Office of Sustainability prepares to bring bees to Community Garden

Freshman Ammica Smith, 19, builds a bee hive during a bee keeping workshop at the Office of Sustainability on March 18, 2016. Smith said “I came to get involved in more activities on campus.” Jacob Hurdt/HERALD

Emma Collins

The Bees’ Needs


he Office of Sustainability’s Community Garden will soon be buzzing with bees.


On Friday, the garden was full of the pounding of hammers as a group of students gathered to help construct a beehive to house the honeybees that will arrive in the garden on March 28.

Christian Ryan, coordinator of the Office of Sustainability, said introducing honeybees to the garden has been a long process.

“We have wanted to have bees in the garden for a long time because they are obviously very helpful to the garden, and we want to support bees here, there and everywhere,” Ryan said.

Ryan said the process began nearly two and a half years ago when the Big Red Beekeepers, a club of beekeeping enthusiasts at WKU, contacted her about a colony of bees living in an unused house on campus. At the time, the Office of Sustainability had a different office location.

“The Big Red Beekeepers called me and said that there was a colony of bees in the wall of one of the university houses that had not been occupied for a while, and would I like them to move the colony of bees out to the student garden, and would I like to document the move,” Ryan said. “Of course I said yes.”

The bees were moved to the student garden at the University Farm. Ryan and John Osborne, the former vice president of the Division of Campus Services and Facilities, decided to move the Office of Sustainability into the bees’ former home.

Since then, the office has focused on sustainability efforts by installing solar panels and creating the Community Garden and Project Grow.

We’ve been waiting to bring bees back for a long time, so it’s exciting that it’s finally, finally happening.

During those few years, the garden remained mostly bee-free while talk to bring honeybees to the garden increased.

“It seemed right to bring bees back to the Office of Sustainability because that’s what led us here to this location in the first place,” Ryan said.

To house the bees, Ryan said the office needed a mentor to guide them in a process they knew very little about. That is where Cassandra Cantrell came in.

Cantrell, an adviser for the biology department, said she has worked around bees for much of her life. She was first introduced to them when she stumbled into a beekeeping workshop while studying at the University of Tennessee, Knoxville.

“I’ve been in love with them ever since,” Cantrell said.

Ryan was able to connect with Cantrell, and that is when the plan to bring bees to the garden began to take shape.

“We were pulling the trigger on everything to get it started because I thought, ‘If we’re going to do it, let’s do it because now’s the time,’” Cantrell said.

Ryan said with the neighbors’ blessing and material for the hives donated from the Big Red Beekeepers, Cantrell and Ryan were able to order the bees and make plans to construct a hive, which will be located among plants in the back of the garden.

Cantrell said the bees will be brought in by the Walter T. Kelley Company, a company that specializes in beekeeping. The bees, most of which will be female, are an Italian strain that can withstand cold winters.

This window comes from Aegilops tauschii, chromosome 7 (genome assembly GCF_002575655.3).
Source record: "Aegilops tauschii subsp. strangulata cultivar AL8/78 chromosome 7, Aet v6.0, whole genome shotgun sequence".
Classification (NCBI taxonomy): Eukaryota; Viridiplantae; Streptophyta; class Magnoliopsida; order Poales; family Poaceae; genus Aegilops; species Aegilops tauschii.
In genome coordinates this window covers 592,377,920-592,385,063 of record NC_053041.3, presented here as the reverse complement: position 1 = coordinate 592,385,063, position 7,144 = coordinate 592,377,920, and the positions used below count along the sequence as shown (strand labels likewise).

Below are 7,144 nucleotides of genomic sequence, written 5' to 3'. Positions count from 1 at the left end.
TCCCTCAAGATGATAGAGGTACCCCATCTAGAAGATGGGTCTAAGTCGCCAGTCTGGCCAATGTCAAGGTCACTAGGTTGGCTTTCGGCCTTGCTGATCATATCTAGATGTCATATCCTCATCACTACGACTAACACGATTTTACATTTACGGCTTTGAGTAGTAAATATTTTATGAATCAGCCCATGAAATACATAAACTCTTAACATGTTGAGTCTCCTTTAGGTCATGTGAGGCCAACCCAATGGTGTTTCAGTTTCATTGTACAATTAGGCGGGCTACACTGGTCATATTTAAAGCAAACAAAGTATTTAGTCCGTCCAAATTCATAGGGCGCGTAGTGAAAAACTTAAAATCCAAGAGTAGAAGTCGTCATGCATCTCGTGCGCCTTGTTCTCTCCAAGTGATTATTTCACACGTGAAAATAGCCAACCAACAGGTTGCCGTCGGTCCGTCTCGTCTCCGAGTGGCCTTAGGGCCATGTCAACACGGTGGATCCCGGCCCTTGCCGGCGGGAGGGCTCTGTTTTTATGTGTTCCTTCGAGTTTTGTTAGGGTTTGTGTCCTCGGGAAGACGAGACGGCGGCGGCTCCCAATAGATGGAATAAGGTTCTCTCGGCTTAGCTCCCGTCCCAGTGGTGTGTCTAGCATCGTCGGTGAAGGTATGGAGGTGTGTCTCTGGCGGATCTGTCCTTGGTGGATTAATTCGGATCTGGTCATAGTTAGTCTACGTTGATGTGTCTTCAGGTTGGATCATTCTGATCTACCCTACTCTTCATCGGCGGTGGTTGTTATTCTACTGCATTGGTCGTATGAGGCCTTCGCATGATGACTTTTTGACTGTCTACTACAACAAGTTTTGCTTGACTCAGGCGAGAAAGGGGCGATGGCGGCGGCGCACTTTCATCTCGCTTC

When the bees arrive, the wooden hive will already be constructed and contain beeswax so the bees will not be forced to construct their own hive. This will help the bees establish themselves quickly in the environment.

Cantrell said she will help facilitate the entire process while spreading her love of bees.

“I hope to keep [the beekeepers] going and teach them so that these are skills that, even after they graduate, they’ll have enough knowledge and skills to do their own bee hives if they want to at home,” Cantrell said.

Her fascination with bees is already taking root in several students.

Sean Nelson, Evansville junior, volunteers with the Office of Sustainability. He said he has worked on numerous projects in the Community Garden but believes working with the bees will be the most exciting project yet.

“This is probably, honestly, one of the coolest things I’ve seen here,” Nelson said. “I’m glad I volunteered here this semester to be here for it.”

Despite his excitement, Nelson said he has never worked with bees before.

“I’ve never been stung, so that’ll be fun the first time,” Nelson said.

Freshman Annika Smith of Corbin said she, like Nelson, has no experience with bees but is excited to work with them. She helped build the hive and said she plans to return when the bees arrive.

“I really like doing it, honestly, even though it’s not something that I’m used to doing,” Smith said. “It kind of reminds me of things I would have done as a kid.”

Anyone who chooses to work with the bees will have the guidance of the Big Red Beekeepers and their president, Perri Kostecki.

Kostecki, a sophomore from Louisville, said she became the club’s president purely through accident but has grown to love the bees since she attained the position.

“They’re the most amazing creatures ever,” Kostecki said. “I’m going to already dedicate myself to this little endeavor, so hopefully I’ll be here quite a bit.”

Ryan said all volunteers and staff will be in line to receive the bees’ honey when it becomes available. Some of the honey will also be given to the WKU Food Pantry.

She said she was glad the bees were finally going to become part of the garden.

“We’re very excited for this,” Ryan said. “We’ve been waiting to bring bees back for a long time, so it’s exciting that it’s finally, finally happening.”